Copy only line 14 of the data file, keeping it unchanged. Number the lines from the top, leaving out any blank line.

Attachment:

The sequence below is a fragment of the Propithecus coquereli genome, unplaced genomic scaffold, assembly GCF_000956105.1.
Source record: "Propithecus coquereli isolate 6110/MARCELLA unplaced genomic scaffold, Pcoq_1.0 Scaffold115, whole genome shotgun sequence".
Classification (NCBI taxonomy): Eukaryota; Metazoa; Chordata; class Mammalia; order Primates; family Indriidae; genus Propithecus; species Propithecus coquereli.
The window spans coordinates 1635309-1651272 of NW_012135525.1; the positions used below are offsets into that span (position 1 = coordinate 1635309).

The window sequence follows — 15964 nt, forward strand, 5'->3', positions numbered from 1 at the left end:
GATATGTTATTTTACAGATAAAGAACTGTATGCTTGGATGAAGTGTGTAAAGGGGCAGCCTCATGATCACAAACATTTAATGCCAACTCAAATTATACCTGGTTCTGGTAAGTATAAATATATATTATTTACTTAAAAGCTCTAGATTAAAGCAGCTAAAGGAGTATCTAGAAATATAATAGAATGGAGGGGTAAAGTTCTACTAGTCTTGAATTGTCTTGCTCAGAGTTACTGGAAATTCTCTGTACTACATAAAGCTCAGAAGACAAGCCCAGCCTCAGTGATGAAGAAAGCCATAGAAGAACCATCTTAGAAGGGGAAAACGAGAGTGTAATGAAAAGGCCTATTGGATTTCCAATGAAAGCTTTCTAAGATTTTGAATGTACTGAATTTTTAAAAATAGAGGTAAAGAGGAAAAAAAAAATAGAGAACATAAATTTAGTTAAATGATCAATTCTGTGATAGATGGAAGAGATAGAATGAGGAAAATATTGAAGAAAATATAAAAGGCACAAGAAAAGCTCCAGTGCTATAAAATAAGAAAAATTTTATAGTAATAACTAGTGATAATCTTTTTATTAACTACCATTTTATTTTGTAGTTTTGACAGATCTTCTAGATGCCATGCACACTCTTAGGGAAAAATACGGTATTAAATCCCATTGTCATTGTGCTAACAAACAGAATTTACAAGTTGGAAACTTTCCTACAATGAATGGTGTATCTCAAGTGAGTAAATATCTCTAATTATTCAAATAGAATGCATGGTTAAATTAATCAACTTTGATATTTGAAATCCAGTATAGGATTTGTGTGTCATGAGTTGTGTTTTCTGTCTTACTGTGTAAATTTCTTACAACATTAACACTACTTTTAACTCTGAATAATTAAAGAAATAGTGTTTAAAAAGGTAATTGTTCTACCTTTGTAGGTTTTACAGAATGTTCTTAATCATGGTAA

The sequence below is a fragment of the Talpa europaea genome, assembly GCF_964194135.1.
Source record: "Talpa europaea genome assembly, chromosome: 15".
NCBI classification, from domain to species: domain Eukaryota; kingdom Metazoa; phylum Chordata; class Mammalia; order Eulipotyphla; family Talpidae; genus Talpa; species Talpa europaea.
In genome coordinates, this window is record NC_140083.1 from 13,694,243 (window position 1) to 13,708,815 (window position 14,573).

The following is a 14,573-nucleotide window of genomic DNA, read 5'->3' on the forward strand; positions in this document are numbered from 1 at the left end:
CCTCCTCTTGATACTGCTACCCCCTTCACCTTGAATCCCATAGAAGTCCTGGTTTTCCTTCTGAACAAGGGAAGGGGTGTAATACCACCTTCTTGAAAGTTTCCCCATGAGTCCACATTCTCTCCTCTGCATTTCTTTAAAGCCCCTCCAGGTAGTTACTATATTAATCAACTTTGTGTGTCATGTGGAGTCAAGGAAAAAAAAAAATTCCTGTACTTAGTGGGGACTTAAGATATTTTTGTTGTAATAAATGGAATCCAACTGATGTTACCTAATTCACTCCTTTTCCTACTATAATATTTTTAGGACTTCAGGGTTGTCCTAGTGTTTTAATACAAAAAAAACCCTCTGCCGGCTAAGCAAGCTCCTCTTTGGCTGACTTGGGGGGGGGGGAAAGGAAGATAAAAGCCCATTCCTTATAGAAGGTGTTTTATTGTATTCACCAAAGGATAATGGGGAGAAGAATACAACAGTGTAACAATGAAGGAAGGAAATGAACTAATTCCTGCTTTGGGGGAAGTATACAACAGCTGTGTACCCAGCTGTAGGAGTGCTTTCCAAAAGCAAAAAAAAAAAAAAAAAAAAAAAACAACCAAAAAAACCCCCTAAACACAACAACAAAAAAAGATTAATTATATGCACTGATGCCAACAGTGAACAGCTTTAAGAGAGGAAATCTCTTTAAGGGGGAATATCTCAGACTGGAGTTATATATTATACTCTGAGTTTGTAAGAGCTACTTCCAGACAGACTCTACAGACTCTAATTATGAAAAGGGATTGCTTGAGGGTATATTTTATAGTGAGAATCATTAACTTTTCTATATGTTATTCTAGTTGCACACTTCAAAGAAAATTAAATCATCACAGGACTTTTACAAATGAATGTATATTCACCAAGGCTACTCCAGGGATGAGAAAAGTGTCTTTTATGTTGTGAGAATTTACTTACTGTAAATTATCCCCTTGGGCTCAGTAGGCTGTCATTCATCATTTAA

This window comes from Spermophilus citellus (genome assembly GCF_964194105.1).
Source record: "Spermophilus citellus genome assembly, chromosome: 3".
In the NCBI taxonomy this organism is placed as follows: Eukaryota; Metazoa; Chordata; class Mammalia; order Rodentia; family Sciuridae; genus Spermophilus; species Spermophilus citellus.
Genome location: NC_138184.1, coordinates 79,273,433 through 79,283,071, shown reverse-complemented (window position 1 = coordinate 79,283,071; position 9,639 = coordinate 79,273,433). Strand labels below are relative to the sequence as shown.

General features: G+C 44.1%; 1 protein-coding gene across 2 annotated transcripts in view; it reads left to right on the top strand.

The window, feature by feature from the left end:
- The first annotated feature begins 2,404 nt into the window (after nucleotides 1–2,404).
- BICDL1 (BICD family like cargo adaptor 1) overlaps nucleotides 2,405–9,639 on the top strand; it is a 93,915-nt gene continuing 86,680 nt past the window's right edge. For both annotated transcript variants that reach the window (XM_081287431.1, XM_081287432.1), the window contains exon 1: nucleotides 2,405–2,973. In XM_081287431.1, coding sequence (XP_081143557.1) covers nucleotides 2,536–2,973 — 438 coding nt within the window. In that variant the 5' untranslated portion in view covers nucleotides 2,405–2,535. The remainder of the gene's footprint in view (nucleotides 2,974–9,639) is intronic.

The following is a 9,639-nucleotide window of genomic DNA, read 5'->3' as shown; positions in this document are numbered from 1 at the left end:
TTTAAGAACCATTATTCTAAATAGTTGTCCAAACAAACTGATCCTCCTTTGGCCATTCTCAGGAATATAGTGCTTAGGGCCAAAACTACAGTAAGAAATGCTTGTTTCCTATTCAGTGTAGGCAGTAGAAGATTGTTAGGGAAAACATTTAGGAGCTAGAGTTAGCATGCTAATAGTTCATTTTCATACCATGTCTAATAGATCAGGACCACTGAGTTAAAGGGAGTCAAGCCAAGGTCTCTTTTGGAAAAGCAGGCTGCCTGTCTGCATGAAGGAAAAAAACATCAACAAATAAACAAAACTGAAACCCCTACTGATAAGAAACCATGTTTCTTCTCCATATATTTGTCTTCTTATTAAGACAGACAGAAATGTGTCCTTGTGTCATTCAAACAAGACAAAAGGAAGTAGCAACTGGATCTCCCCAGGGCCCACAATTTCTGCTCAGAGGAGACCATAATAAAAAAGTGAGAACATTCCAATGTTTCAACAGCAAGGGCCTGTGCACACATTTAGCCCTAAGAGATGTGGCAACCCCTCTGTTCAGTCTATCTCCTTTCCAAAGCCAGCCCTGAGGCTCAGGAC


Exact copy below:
Source record: "Spermophilus citellus genome assembly, chromosome: 3".